Aging & Foot Care
When we are in love we may be "swept off our feet." When we don't want to do something, we are said to have "cold feet." A sensible person "has both feet on the ground." Sometimes we even "vote with our feet."
Years of wear and tear can be hard on our feet. So can disease, poor circulation, improperly trimmed toenails, and wearing shoes that don't fit properly. Problems with our feet can be the first sign of more serious medical conditions such as arthritis, diabetes, and nerve and circulatory disorders.
Preventing Foot Trouble
Practice good foot care. Check your feet regularly, or have a member of your family check them. Podiatrists and primary care doctors (internists and family practitioners) are qualified to treat most foot problems. Sometimes the special skills of an orthopedic surgeon or dermatologist are needed.
It also helps to keep blood circulating to your feet as much as possible. Do this by putting your feet up when you are sitting or lying down, stretching if you've had to sit for a long while, walking, having a gentle foot massage, or taking a warm foot bath. Try to avoid pressure from shoes that don't fit right. Try not to expose your feet to cold temperatures. Don't sit for long periods of time (especially with your legs crossed). Don't smoke.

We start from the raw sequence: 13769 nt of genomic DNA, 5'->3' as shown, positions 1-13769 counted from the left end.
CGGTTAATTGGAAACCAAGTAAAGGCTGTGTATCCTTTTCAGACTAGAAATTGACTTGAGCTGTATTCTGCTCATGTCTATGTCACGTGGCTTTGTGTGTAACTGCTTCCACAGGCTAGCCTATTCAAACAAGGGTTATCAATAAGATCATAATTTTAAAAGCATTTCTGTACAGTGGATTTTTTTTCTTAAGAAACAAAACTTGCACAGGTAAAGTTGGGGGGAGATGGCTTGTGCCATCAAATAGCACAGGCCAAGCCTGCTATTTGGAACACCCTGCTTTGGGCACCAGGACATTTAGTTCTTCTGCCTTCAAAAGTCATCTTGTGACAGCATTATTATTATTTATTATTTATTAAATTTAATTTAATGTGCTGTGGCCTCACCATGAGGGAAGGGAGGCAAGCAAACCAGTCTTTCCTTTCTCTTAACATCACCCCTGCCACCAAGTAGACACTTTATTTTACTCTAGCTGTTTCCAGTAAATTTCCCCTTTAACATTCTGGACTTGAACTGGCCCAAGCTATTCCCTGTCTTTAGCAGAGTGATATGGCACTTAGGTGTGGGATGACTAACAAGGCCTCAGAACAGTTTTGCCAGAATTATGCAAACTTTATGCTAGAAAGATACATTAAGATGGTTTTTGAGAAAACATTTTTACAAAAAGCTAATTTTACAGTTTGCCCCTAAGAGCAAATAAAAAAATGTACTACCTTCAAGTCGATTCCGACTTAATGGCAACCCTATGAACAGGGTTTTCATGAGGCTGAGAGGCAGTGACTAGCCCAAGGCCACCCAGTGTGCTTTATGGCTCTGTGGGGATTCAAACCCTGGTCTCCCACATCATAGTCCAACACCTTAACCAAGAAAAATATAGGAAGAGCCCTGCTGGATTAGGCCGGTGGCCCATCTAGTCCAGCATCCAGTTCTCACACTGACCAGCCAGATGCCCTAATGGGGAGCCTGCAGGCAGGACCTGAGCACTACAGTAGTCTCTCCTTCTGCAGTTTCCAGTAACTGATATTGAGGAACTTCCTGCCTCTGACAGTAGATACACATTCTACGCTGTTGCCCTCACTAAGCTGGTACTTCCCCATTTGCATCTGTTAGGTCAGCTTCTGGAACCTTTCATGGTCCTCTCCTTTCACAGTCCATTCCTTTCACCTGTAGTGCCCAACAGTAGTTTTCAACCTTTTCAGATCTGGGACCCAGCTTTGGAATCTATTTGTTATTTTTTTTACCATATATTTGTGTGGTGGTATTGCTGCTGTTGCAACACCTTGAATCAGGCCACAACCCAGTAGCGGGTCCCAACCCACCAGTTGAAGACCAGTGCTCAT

Wearing comfortable shoes that fit well can prevent many foot ailments. Here are some tips for getting a proper shoe fit:
The upper part of the shoes should be made of a soft, flexible material to match the shape of your foot. Shoes made of leather can reduce the possibility of skin irritations. Soles should provide solid footing and not be slippery. Thick soles cushion your feet when walking on hard surfaces. Low-heeled shoes are more comfortable, safer, and less damaging than high-heeled shoes.
Common Foot Problems
Fungal and Bacterial Conditions, including athlete's foot, occur because our feet spend a lot of time in shoes - a warm, dark, humid place that is perfect for fungus to grow. Fungal and bacterial conditions can cause dry skin, redness, blisters, itching, and peeling. If not treated right away, an infection may be hard to cure. If not treated properly, the infection may reoccur. To prevent infections, keep your feet - especially the area between your toes - clean and dry. Change your shoes and socks or stockings often to help keep your feet dry. Try dusting your feet daily with foot powder. If your foot condition does not get better within 2 weeks, talk to your doctor.
Dry skin can cause itching and burning feet. Use mild soap in small amounts and a moisturizing cream or lotion on your legs and feet every day. Be careful about adding oils to bath water since they can make your feet and bathtub very slippery.
Corns and calluses are caused by friction and pressure when the bony parts of your feet rub against your shoes. If you have corns or calluses, see your doctor. Sometimes wearing shoes that fit better or using special pads solves the problem. Treating corns and calluses yourself may be harmful, especially if you have diabetes or poor circulation. Over-the-counter medicines contain acids that destroy the tissue but do not treat the cause. Sometimes these medicines reduce the need for surgery, but check with your doctor before using them.